The longer that magic is delayed, the harder it is to accept the change when it comes. If we all exercised price discipline on a daily basis, price levels could never move too far from fair-value levels and we would never have to endure the pain associated with a long bear market. That would be a better world.
I often wonder why it is that so many smart and good people see no problem with an investment strategy that rules out the exercise of price discipline as a core principle. I believe that there are two things going on. One, there can be a long delay between the time when prices first get out of hand and when the market resets them to more reasonable levels; prices got out of hand in 1996, more than 20 years ago. And, two, it makes strong intuitive sense to believe that the numbers on one’s portfolio statement reflect reality.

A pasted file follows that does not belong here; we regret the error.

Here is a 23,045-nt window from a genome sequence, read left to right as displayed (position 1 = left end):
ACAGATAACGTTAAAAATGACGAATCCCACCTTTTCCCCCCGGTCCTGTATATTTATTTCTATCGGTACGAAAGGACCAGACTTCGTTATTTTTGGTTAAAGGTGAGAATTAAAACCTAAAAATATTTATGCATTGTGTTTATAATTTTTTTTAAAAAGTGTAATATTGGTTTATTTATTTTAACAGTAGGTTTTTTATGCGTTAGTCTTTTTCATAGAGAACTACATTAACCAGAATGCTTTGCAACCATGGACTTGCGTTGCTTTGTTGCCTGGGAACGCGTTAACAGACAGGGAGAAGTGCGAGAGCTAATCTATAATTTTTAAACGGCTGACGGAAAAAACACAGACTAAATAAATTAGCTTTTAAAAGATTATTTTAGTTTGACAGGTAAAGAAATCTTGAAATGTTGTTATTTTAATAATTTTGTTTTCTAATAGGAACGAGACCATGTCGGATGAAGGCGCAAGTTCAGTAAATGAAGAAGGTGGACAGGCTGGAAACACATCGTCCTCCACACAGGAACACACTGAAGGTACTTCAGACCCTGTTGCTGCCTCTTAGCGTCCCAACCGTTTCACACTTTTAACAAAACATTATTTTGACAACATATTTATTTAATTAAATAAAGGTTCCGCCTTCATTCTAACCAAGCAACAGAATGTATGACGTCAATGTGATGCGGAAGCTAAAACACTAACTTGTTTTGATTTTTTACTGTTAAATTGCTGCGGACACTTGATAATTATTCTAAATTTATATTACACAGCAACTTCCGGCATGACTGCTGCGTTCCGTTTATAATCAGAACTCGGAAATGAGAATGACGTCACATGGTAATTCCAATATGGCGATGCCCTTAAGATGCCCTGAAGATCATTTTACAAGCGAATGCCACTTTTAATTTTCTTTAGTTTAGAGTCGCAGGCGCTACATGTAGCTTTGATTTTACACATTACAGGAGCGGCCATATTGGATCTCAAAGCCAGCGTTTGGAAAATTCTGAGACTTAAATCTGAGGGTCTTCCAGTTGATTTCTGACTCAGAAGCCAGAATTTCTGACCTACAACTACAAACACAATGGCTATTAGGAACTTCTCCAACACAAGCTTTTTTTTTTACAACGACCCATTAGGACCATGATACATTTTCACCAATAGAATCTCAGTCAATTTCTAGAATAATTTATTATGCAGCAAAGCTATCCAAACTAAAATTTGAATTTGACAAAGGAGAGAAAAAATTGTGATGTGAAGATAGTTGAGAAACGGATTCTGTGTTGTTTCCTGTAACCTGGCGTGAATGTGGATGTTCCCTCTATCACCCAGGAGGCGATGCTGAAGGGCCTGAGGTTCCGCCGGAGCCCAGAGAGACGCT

Exercising price discipline and today’s investors
If Shiller is right that valuations affect long-term returns, today’s portfolio statement numbers overstate the real and lasting value of our stock holdings by 100 percent (stocks are today prices at two times their fair value). That’s a reality that is hard and scary to accept, regardless of how many decades of peer-reviewed research support it.
Shiller has described the intellectual leap from the finding that short-term price changes are unpredictable (University of Chicago Economics Professor Eugene Fama showed this in research published in the 1960s) to the Buy-and-Hold belief that the market sets prices properly as “one of the most remarkable errors in the history of economics.”
Andrew Smithers, co-author of Valuing Wall Street, has written: “It is sad that the idea that price doesn’t matter…should ever have been seriously considered.” Price discipline is essential to the proper functioning of all markets. The stock market is not the first exception to this universal rule, despite anything that our Buy-and-Hold friends say about the subject.
Rob’s bio is here.